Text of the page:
4 Tax Breaks for Retirees
4 Tax Breaks for Retirees
Most of your retirement planning will revolve around income. And that makes sense, considering it’s extremely important to establish a stream of income that will last the rest of your life! But there’s another part of retirement planning that some people often overlook: How will your income tax situation change, once you reach retirement?
In most cases, income taxes stay about the same. But some retirees have found that their taxes increase slightly, because they’ve done such a terrific job saving money. Luckily, you can also access some tax breaks that will help to mitigate that potential increase.
Your standard deduction will increase. For those age 65 and older, the IRS currently offers a larger standard deduction, from $6,300 to $7,850 for individuals. If you’re married, your deduction will increase to $15,100. Those are the current deductions offered right now, in 2016, so keep in mind that they could change in the future.
Taking the standard deduction means you can’t itemize, so that’s another thing to consider.
Some retirees can deduct Medicare premiums. If you become self-employed after retirement (for example, you start a home-based consulting business), you might be able to deduct Medicare Part A and Part D premiums, along with premiums that you pay for Medigap or Medicare Advantage plans.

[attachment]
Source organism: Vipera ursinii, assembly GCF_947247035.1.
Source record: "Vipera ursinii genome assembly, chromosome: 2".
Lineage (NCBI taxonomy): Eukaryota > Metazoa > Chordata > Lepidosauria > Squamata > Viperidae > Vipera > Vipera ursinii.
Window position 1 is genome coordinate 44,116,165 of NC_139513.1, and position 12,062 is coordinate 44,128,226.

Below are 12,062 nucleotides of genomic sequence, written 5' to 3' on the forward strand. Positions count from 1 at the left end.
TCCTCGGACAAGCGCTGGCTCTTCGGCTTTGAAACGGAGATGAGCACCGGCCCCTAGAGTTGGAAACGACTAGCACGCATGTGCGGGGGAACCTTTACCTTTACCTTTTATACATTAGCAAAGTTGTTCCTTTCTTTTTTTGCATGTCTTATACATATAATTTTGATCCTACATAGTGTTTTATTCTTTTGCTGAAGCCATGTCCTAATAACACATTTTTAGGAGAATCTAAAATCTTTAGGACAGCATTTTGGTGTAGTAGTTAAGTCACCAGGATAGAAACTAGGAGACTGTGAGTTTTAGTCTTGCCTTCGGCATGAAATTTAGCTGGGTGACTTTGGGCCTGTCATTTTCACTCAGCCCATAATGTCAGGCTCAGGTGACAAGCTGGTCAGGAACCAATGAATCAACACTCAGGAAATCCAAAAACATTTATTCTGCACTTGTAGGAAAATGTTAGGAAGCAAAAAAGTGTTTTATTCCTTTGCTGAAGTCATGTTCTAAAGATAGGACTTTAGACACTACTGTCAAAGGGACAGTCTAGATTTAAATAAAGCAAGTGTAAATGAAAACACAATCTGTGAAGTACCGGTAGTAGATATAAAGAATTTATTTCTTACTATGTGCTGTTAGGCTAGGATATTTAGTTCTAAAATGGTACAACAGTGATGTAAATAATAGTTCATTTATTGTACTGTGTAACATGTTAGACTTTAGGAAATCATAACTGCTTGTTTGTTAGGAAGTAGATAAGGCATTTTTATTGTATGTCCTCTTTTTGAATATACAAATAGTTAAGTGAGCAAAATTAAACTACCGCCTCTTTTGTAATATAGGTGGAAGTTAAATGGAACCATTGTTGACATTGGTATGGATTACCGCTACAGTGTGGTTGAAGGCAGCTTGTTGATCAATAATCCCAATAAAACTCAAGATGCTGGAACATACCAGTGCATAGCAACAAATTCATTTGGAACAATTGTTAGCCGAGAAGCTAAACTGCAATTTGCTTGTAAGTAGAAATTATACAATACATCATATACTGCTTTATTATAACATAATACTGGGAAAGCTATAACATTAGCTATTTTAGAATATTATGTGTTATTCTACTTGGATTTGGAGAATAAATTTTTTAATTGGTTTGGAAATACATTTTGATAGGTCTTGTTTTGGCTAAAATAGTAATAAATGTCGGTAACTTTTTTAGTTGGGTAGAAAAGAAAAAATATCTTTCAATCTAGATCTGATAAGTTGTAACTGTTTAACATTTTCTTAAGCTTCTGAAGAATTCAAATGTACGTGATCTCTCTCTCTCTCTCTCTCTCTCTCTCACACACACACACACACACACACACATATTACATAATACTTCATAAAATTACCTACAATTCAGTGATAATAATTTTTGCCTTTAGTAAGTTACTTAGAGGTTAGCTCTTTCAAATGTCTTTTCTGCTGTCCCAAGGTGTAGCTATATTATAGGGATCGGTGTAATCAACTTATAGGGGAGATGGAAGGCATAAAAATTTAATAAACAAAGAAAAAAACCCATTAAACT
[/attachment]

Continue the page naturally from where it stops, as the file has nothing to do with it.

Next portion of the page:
You might be able to deduct IRA contributions. Most couples don’t retire at the exact same time. So, let’s assume that you retire, but your spouse is still working. He or she can continue contributing to a spousal IRA, and you can deduct that contribution on your income tax return (up to the limit, currently $6,500 annually). You can continue to claim this deduction up until age 70 ½, if you’re using a Traditional IRA, or indefinitely if you’re funding a Roth IRA.
Medical expenses can be deducted. Currently, this is true for everyone, but the deduction becomes more important as we grow older and incur greater costs for medical care. Plus, the deduction is greater for retirees right now. Last year, you could deduct expenses in excess of 7.5 percent of your gross income, but that deduction is set to increase to 10 percent this year (and going forward).
Tax deductions are always subject to certain rules, and they can also change as the tax code is rewritten. So, don’t assume that these exact deductions will still be around if you’re set to retire several years from now. The point is, though, that the IRS tends to offer some breaks to retirees. So as you plan for the future, keep in mind that your tax situation might be better than you pictured. And, as always, continue regular consultations with us. We can help you identify savings opportunities and take advantage of them in a timely fashion.